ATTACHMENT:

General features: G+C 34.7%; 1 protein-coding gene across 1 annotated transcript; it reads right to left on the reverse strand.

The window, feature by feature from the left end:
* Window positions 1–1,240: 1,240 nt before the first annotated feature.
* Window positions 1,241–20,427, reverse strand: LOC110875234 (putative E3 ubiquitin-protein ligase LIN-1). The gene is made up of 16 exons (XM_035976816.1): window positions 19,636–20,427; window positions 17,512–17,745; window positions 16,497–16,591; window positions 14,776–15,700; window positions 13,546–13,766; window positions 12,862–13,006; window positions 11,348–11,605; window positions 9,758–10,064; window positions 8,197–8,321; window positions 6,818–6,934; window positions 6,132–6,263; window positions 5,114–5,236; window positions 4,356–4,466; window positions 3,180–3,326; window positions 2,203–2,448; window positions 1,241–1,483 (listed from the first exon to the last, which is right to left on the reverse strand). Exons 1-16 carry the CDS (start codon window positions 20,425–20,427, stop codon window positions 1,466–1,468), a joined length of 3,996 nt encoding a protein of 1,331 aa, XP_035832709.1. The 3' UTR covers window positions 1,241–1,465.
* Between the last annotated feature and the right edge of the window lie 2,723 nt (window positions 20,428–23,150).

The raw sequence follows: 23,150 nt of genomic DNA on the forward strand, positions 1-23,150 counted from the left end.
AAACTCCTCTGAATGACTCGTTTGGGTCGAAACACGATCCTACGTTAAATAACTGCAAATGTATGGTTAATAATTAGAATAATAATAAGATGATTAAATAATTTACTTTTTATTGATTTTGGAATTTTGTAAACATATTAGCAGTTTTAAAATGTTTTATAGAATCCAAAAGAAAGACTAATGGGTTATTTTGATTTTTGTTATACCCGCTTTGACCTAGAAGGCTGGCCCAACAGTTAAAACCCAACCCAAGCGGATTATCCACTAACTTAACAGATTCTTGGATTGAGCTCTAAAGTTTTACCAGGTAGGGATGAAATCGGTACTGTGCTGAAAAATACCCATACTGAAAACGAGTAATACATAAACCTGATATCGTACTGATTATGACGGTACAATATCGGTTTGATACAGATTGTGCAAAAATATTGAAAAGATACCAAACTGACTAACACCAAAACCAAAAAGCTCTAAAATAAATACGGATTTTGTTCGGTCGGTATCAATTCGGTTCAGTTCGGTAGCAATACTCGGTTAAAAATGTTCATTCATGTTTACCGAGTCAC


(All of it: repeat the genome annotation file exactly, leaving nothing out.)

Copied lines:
General features: G+C 34.7%; 1 protein-coding gene across 1 annotated transcript; it reads right to left on the reverse strand.

The window, feature by feature from the left end:
* Window positions 1–1,240: 1,240 nt before the first annotated feature.
* Window positions 1,241–20,427, reverse strand: LOC110875234 (putative E3 ubiquitin-protein ligase LIN-1). The gene is made up of 16 exons (XM_035976816.1): window positions 19,636–20,427; window positions 17,512–17,745; window positions 16,497–16,591; window positions 14,776–15,700; window positions 13,546–13,766; window positions 12,862–13,006; window positions 11,348–11,605; window positions 9,758–10,064; window positions 8,197–8,321; window positions 6,818–6,934; window positions 6,132–6,263; window positions 5,114–5,236; window positions 4,356–4,466; window positions 3,180–3,326; window positions 2,203–2,448; window positions 1,241–1,483 (listed from the first exon to the last, which is right to left on the reverse strand). Exons 1-16 carry the CDS (start codon window positions 20,425–20,427, stop codon window positions 1,466–1,468), a joined length of 3,996 nt encoding a protein of 1,331 aa, XP_035832709.1. The 3' UTR covers window positions 1,241–1,465.
* Between the last annotated feature and the right edge of the window lie 2,723 nt (window positions 20,428–23,150).

The raw sequence follows: 23,150 nt of genomic DNA on the forward strand, positions 1-23,150 counted from the left end.
AAACTCCTCTGAATGACTCGTTTGGGTCGAAACACGATCCTACGTTAAATAACTGCAAATGTATGGTTAATAATTAGAATAATAATAAGATGATTAAATAATTTACTTTTTATTGATTTTGGAATTTTGTAAACATATTAGCAGTTTTAAAATGTTTTATAGAATCCAAAAGAAAGACTAATGGGTTATTTTGATTTTTGTTATACCCGCTTTGACCTAGAAGGCTGGCCCAACAGTTAAAACCCAACCCAAGCGGATTATCCACTAACTTAACAGATTCTTGGATTGAGCTCTAAAGTTTTACCAGGTAGGGATGAAATCGGTACTGTGCTGAAAAATACCCATACTGAAAACGAGTAATACATAAACCTGATATCGTACTGATTATGACGGTACAATATCGGTTTGATACAGATTGTGCAAAAATATTGAAAAGATACCAAACTGACTAACACCAAAACCAAAAAGCTCTAAAATAAATACGGATTTTGTTCGGTCGGTATCAATTCGGTTCAGTTCGGTAGCAATACTCGGTTAAAAATGTTCATTCATGTTTACCGAGTCAC